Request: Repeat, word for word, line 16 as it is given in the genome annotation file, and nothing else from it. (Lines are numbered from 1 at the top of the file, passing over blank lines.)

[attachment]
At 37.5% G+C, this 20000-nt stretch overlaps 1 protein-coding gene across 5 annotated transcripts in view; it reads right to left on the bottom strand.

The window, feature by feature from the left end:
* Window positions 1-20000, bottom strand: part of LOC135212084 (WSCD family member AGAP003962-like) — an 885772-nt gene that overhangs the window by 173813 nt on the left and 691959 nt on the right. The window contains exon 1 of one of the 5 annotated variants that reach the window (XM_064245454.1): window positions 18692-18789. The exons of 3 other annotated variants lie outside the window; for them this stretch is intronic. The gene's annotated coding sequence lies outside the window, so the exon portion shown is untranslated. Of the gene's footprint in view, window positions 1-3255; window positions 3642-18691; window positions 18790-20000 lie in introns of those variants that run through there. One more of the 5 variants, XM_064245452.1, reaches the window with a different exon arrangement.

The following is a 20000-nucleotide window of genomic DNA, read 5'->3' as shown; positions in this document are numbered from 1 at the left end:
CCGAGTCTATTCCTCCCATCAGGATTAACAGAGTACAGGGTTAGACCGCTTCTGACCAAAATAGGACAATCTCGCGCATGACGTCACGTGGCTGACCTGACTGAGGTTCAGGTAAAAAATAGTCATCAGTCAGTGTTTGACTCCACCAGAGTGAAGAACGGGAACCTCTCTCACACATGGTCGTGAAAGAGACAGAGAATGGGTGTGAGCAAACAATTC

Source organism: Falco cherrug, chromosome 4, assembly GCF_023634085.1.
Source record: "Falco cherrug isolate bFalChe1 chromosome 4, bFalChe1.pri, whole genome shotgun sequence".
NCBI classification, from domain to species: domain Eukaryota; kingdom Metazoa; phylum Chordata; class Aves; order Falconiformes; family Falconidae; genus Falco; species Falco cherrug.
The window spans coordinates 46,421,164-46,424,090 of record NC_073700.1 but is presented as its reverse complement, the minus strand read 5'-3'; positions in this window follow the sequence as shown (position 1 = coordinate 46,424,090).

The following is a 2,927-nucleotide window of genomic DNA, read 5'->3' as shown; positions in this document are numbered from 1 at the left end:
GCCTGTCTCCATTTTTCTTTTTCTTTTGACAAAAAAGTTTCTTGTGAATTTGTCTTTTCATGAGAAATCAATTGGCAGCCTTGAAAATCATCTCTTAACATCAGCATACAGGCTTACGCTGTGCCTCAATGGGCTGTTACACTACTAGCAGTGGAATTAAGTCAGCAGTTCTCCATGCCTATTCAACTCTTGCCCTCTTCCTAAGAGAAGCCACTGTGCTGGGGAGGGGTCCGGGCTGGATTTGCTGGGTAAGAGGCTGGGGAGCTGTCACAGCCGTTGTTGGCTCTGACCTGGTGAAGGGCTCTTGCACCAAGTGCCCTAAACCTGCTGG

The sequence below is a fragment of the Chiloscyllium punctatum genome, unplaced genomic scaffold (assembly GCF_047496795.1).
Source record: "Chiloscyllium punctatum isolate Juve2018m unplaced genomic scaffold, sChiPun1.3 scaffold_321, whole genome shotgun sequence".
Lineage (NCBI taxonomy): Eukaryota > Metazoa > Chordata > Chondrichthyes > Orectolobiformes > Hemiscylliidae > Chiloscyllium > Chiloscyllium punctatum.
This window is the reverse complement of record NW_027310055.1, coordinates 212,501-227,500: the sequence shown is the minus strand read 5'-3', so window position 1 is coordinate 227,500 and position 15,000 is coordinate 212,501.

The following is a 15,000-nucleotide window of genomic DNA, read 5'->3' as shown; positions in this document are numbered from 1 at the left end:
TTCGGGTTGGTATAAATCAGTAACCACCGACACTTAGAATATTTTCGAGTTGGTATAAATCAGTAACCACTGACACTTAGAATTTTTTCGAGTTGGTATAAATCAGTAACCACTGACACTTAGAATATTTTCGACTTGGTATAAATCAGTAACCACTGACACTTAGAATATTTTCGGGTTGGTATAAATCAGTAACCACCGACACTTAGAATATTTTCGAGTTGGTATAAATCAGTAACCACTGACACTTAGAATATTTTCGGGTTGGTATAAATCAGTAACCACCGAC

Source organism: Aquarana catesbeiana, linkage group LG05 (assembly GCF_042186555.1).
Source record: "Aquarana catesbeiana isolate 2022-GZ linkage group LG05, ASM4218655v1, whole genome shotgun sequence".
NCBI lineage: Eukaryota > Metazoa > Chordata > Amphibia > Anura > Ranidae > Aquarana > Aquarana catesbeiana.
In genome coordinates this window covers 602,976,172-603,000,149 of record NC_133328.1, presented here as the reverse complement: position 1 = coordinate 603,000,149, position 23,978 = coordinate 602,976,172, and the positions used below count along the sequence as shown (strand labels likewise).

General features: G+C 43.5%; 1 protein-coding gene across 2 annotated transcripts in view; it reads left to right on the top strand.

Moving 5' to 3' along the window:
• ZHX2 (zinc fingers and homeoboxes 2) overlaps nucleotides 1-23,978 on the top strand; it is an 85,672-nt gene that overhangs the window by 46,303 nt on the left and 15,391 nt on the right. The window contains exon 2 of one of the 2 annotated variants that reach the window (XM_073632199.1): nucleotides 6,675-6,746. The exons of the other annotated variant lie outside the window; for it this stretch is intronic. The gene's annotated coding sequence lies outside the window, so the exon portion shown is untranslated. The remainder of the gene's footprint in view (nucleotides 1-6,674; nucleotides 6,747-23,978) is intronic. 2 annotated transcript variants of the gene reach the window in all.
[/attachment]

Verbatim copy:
The following is a 15,000-nucleotide window of genomic DNA, read 5'->3' as shown; positions in this document are numbered from 1 at the left end: